The Chinese in Indonesia are divided into Peranakan and totok Chinese, respectively those who speak Bahasa Indonesia and those who speak in the Chinese language. The 32 years of President Suharto’s rule, during which he pushed an assimilation policy and the elimination of the three Chinese cultural pillars, have turned the majority of Chinese Indonesians into Peranakan by definition. In other words, most Chinese in Indonesia have lost active command of the Chinese language and often use Indonesian or some local language for communication.
Unlike in the past, anti-Chinese groups in Indonesia focused their recent opposition and attacks on local Chinese tycoons and mainland Chinese workers whom they claim to have stolen Indonesian jobs. According to the Indonesian Manpower Ministry, last year there were only 35,781 Chinese workers in Indonesia, constituting 36.18 per cent of total foreign workers. They were supposed to cover gaps in expertise unavailable in Indonesia, but opposition politicians and Indonesian workers’ federations have insisted that much of the work could have been undertaken by Indonesians.
There are also hundreds of mainland Chinese students and teachers in Indonesia, as well as many mainland Chinese businessmen.
Malaysians of Chinese origin tend to possess a much stronger Chinese cultural identity. Most of them, with the exception of the Peranakan, are still able to speak Chinese dialects. Where identity is concerned, they tend to be locally oriented, and those who feel an orientation towards China are very few, and of advanced age.
In 2015, then Chinese ambassador Huang Huikang visited Chinatown in Kuala Lumpur and encouraged Chinese Malaysians to stand up against racism; in another speech, he mixed the terms huaqiao and huaren and said China was their “maternal home”. Many intellectuals criticised Huang for being insensitive and Malay youths expressed anger over his statement.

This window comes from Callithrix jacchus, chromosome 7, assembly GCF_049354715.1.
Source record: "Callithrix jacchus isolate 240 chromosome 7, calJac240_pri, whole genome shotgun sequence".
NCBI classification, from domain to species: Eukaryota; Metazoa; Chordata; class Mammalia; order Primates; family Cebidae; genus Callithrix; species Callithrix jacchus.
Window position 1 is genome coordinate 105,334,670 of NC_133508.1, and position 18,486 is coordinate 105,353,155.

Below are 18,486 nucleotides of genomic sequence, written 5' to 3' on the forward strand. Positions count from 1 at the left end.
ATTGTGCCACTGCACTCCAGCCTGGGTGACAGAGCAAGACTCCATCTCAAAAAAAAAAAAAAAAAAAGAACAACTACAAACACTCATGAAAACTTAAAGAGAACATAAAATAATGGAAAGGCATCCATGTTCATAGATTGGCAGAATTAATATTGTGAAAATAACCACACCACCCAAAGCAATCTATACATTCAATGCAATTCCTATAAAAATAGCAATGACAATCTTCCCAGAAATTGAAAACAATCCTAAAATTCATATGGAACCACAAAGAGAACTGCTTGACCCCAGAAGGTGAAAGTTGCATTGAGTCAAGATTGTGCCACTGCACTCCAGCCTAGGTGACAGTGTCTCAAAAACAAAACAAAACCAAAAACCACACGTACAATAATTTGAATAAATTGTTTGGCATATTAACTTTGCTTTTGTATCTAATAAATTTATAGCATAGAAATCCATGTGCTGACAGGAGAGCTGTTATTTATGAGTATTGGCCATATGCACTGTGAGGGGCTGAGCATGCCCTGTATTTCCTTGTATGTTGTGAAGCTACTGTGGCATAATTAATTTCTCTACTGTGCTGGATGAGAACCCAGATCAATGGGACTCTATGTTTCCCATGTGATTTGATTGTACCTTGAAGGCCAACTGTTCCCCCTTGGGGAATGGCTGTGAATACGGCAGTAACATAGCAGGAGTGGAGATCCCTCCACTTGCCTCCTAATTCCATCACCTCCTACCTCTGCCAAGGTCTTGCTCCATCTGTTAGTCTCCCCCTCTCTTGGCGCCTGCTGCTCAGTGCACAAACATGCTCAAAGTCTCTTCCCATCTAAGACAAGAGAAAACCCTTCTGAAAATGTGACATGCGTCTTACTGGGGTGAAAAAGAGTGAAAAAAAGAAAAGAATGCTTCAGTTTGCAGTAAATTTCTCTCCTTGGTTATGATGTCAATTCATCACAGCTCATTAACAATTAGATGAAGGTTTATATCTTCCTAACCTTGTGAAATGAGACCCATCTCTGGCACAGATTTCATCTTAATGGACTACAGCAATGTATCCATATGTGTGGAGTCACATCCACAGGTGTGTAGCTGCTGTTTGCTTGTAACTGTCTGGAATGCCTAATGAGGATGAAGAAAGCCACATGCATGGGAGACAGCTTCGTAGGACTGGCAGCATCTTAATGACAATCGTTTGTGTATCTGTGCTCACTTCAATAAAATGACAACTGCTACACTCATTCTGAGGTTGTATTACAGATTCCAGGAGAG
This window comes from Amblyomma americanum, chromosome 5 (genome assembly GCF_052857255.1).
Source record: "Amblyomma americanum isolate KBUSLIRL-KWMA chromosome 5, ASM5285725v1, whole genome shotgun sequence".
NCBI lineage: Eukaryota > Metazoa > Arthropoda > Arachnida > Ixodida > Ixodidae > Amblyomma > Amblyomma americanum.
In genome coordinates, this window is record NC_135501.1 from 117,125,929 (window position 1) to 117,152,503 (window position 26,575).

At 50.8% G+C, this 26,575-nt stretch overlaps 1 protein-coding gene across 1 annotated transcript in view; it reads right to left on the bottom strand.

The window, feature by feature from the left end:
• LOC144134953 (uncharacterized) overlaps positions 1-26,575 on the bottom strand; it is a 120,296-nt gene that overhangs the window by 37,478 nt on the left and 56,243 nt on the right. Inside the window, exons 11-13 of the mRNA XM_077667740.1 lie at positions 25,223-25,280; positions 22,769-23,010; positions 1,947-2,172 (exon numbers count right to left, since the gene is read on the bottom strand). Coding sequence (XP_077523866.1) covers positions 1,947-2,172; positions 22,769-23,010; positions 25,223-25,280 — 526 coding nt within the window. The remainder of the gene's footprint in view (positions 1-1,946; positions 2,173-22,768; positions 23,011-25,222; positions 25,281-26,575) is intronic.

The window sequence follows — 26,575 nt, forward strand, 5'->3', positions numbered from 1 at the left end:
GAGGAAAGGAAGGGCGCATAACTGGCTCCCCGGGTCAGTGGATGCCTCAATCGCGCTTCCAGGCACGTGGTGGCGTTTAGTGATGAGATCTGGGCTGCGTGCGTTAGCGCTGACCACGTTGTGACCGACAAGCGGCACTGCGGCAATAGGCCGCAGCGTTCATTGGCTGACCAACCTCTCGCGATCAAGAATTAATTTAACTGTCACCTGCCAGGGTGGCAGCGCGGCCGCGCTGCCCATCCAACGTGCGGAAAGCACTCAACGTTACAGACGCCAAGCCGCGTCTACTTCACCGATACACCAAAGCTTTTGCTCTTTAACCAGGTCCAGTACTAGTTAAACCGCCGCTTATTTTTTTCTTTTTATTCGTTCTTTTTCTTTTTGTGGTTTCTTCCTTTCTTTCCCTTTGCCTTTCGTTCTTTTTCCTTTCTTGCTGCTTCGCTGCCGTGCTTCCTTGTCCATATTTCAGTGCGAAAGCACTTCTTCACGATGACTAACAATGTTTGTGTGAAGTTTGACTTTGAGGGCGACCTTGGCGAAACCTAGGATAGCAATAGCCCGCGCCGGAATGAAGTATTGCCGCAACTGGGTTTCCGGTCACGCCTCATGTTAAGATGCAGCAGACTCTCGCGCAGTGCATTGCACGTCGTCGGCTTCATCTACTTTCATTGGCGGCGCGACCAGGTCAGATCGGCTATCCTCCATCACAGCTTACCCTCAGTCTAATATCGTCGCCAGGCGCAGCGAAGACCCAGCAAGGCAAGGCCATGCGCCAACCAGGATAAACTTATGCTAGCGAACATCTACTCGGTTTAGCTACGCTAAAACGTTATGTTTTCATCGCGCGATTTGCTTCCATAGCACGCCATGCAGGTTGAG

Malaysia has in place a successful retirement and residence scheme for foreigners which attract, among others, mainland Chinese. It is worth noting that Xiamen University in 2015 established a branch in Malaysia, which was not made into an issue by any local political parties or radicals. Nevertheless, some projects under the Belt and Road Initiative became a political issue during the 2018 general election, and were renegotiated under the second Mahathir administration. The topic of China and new immigrants can easily be made into an issue in Malaysia.
Singapore is unique for being a migrant state, with ethnic Chinese making up the majority of the population. The Peranakan Chinese community is small in number, and the Chinese-speaking group is large. Nevertheless, because of the national education system, the working language in Singapore is English.
China’s soft power is thought to be influential in Singapore. However, the Singapore government is eager to promote its own culture. The country’s political identity has also grown strong, and young Singaporeans have a much stronger sense of national identity than their forefathers.
Migration has been a hot issue in the past few general elections, resulting in the government tightening up its migration policy while continuing to recognise that new migrants are needed for the country’s prosperity and development.